The political essays are pretty evenly mixed between historical analyses and personal voyages, of which the latter proved to be the most fascinating. Hitchens made several trips to the Middle East, and his accounts are a blend of travel narratives and cultural observations that sometimes read like fiction, in the best of ways. Take this account of encountering a swastika at a market in Beirut. There are other, more solemn words, but this passage was so gripping, so gleeful, and such an excellent representation of his views.
"Well, call me old-fashioned if you will, but I have always taken the view that swastika symbols exist for one purpose only--to be defaced. Telling my two companions to hold on for a second, I flourish my trusty felt-tip and begin to write some offending words on the offending poster. I say 'begin' because I have barely gotten to the letter k in a well-known transitive verb when I am grabbed by my shirt collar by a venomous little thug, his face glittering with hysterical malice (Hitchens 514)."
In all reality, an essay collection of this scope is generally beyond the realm of being "reviewed." There is simply too much material, of such varying topics, that a true, complete analysis would be much longer than the actual book. Therefore, highlighting some of the more representational passages is the best way to go. Amazingly, his atheistic writings, for which he received the most attention, compose the smallest selection in the book. Perhaps the implication is that readers know where to go to review these pieces, and as a fitting, final tribute, Arguably is meant to showcase the diversity of Hitchens's intellect. His fights for secularism were among the most sound arguments against religious hypocrisy and abuse, but at the same time, that wasn't his only love. He was a true man of letters, as this volume showcases, and it's a fitting representation of one of the best international journalists of the last century. This might not be my most "journalistic" post, nor is this a standard review, but I'm grateful to have read his many sides and arguments, and it's rare to finish an essay collection and realize there was so much more about a given writer than I previously knew. I really wish I could have had the chance to meet Mr. Hitchens, and while this might seem like a trite cliche, it's comforting to have access to his writings. For such a public figure who mastered many forms of discourse and media, his best power, and his legacy, is the written word.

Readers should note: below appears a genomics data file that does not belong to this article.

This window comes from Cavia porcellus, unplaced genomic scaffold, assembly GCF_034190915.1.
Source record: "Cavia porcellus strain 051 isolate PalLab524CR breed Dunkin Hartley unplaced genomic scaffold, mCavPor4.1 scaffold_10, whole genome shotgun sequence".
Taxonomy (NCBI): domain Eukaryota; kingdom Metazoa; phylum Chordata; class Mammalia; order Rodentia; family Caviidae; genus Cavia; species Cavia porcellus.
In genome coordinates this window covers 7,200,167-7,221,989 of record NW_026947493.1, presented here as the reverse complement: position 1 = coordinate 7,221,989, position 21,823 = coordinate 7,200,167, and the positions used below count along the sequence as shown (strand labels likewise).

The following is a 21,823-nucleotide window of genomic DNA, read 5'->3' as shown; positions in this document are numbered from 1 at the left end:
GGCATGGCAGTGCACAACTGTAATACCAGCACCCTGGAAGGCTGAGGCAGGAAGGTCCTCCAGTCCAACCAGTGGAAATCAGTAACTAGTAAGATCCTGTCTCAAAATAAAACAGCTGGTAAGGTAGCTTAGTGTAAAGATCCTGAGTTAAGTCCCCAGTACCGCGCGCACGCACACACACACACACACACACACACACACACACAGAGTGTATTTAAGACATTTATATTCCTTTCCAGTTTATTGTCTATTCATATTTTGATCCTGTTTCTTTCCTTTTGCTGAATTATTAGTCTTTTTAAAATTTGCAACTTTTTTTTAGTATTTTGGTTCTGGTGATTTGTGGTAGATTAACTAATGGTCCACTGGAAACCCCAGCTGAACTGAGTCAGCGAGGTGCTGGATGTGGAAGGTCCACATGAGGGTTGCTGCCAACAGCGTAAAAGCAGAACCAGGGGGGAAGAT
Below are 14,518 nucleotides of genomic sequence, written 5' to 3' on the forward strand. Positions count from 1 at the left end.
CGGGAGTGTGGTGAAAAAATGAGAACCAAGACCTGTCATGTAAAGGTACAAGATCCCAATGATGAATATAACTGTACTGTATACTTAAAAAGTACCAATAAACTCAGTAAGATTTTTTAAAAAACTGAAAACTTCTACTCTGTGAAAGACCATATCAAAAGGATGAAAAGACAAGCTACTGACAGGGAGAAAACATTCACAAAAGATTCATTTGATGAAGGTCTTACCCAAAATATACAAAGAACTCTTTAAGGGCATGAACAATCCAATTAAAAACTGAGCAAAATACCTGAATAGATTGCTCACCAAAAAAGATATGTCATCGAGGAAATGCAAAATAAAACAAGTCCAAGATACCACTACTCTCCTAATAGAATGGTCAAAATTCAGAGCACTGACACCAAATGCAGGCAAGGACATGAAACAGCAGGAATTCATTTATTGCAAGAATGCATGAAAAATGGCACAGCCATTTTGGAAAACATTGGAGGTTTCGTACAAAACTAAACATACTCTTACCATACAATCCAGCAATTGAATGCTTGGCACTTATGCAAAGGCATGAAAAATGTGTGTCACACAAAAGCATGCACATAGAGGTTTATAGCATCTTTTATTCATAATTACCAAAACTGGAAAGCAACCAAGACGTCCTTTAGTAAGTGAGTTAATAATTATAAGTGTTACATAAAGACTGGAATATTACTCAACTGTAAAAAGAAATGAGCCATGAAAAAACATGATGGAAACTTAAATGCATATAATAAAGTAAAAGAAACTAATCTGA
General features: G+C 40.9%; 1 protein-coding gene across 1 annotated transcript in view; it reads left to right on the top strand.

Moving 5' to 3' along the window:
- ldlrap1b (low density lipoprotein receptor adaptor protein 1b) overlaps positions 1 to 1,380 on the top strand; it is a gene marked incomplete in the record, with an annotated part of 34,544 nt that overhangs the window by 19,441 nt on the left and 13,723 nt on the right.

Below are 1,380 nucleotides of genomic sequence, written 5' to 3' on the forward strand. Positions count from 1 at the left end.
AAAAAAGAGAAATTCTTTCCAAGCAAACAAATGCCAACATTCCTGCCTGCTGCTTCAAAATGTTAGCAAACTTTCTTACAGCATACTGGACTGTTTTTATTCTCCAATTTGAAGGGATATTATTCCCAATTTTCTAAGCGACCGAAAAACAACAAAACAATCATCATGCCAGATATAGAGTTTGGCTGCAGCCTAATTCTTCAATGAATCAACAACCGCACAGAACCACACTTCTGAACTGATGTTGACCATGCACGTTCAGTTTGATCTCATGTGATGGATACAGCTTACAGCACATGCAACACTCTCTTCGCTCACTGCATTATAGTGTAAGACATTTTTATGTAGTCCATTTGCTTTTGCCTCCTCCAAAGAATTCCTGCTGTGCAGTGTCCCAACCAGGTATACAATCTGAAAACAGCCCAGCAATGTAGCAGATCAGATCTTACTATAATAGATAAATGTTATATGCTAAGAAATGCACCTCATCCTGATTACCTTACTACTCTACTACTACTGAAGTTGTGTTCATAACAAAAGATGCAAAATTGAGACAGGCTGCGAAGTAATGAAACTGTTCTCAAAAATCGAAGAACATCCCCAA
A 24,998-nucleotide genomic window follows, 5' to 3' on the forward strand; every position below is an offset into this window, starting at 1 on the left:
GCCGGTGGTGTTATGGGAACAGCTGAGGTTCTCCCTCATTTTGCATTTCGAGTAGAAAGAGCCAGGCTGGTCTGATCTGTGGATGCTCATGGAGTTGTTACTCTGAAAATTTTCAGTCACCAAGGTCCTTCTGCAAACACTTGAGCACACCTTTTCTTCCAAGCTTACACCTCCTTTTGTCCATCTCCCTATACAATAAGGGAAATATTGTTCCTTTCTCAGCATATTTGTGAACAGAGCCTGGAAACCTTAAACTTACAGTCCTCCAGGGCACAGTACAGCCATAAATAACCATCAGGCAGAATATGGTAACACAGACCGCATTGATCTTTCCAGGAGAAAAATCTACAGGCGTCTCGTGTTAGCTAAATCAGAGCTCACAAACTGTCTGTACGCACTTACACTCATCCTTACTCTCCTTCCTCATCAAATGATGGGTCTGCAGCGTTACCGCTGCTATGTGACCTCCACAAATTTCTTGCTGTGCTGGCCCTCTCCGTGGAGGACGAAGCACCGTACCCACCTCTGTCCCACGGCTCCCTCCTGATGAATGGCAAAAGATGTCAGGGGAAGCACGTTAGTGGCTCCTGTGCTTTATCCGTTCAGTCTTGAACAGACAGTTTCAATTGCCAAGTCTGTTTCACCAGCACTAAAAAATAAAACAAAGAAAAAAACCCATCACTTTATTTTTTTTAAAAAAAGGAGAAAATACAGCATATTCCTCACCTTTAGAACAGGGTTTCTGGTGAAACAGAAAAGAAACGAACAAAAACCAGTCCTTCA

Hitchens, Christopher. Arguably. Copyright 2011 by Christopher Hitchens.